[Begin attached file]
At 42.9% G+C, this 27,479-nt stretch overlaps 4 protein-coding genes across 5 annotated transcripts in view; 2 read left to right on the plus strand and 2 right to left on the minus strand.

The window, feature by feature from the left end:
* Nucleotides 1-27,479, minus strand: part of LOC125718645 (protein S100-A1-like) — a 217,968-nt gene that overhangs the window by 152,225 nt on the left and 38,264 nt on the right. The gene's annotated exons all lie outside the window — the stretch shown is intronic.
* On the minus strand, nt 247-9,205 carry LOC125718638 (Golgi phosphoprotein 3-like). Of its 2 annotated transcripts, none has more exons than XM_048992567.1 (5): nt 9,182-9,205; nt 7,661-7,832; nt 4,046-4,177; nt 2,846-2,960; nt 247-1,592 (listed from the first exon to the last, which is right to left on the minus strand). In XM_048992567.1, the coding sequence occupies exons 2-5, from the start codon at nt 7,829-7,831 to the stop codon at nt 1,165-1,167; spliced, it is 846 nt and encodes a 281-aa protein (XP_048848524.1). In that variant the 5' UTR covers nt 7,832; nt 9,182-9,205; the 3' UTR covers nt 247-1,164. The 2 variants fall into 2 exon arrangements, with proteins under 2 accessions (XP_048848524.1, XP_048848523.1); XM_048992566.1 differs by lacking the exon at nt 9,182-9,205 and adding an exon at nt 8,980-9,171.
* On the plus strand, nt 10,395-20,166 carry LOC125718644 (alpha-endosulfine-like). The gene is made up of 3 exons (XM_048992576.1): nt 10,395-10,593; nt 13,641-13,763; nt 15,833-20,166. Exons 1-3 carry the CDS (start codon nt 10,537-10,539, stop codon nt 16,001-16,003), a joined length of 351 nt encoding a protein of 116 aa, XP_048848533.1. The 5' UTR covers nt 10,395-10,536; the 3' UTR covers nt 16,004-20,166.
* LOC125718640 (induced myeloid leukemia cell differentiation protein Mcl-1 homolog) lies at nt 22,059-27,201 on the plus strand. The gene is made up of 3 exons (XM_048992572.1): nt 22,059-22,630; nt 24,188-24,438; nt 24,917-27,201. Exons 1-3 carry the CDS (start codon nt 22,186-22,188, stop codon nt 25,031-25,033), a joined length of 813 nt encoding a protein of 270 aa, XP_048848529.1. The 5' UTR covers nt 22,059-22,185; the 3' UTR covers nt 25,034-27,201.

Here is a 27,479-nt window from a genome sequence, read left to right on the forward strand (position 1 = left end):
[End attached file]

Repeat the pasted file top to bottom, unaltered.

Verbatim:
At 42.9% G+C, this 27,479-nt stretch overlaps 4 protein-coding genes across 5 annotated transcripts in view; 2 read left to right on the plus strand and 2 right to left on the minus strand.

The window, feature by feature from the left end:
* Nucleotides 1-27,479, minus strand: part of LOC125718645 (protein S100-A1-like) — a 217,968-nt gene that overhangs the window by 152,225 nt on the left and 38,264 nt on the right. The gene's annotated exons all lie outside the window — the stretch shown is intronic.
* On the minus strand, nt 247-9,205 carry LOC125718638 (Golgi phosphoprotein 3-like). Of its 2 annotated transcripts, none has more exons than XM_048992567.1 (5): nt 9,182-9,205; nt 7,661-7,832; nt 4,046-4,177; nt 2,846-2,960; nt 247-1,592 (listed from the first exon to the last, which is right to left on the minus strand). In XM_048992567.1, the coding sequence occupies exons 2-5, from the start codon at nt 7,829-7,831 to the stop codon at nt 1,165-1,167; spliced, it is 846 nt and encodes a 281-aa protein (XP_048848524.1). In that variant the 5' UTR covers nt 7,832; nt 9,182-9,205; the 3' UTR covers nt 247-1,164. The 2 variants fall into 2 exon arrangements, with proteins under 2 accessions (XP_048848524.1, XP_048848523.1); XM_048992566.1 differs by lacking the exon at nt 9,182-9,205 and adding an exon at nt 8,980-9,171.
* On the plus strand, nt 10,395-20,166 carry LOC125718644 (alpha-endosulfine-like). The gene is made up of 3 exons (XM_048992576.1): nt 10,395-10,593; nt 13,641-13,763; nt 15,833-20,166. Exons 1-3 carry the CDS (start codon nt 10,537-10,539, stop codon nt 16,001-16,003), a joined length of 351 nt encoding a protein of 116 aa, XP_048848533.1. The 5' UTR covers nt 10,395-10,536; the 3' UTR covers nt 16,004-20,166.
* LOC125718640 (induced myeloid leukemia cell differentiation protein Mcl-1 homolog) lies at nt 22,059-27,201 on the plus strand. The gene is made up of 3 exons (XM_048992572.1): nt 22,059-22,630; nt 24,188-24,438; nt 24,917-27,201. Exons 1-3 carry the CDS (start codon nt 22,186-22,188, stop codon nt 25,031-25,033), a joined length of 813 nt encoding a protein of 270 aa, XP_048848529.1. The 5' UTR covers nt 22,059-22,185; the 3' UTR covers nt 25,034-27,201.

Here is a 27,479-nt window from a genome sequence, read left to right on the forward strand (position 1 = left end):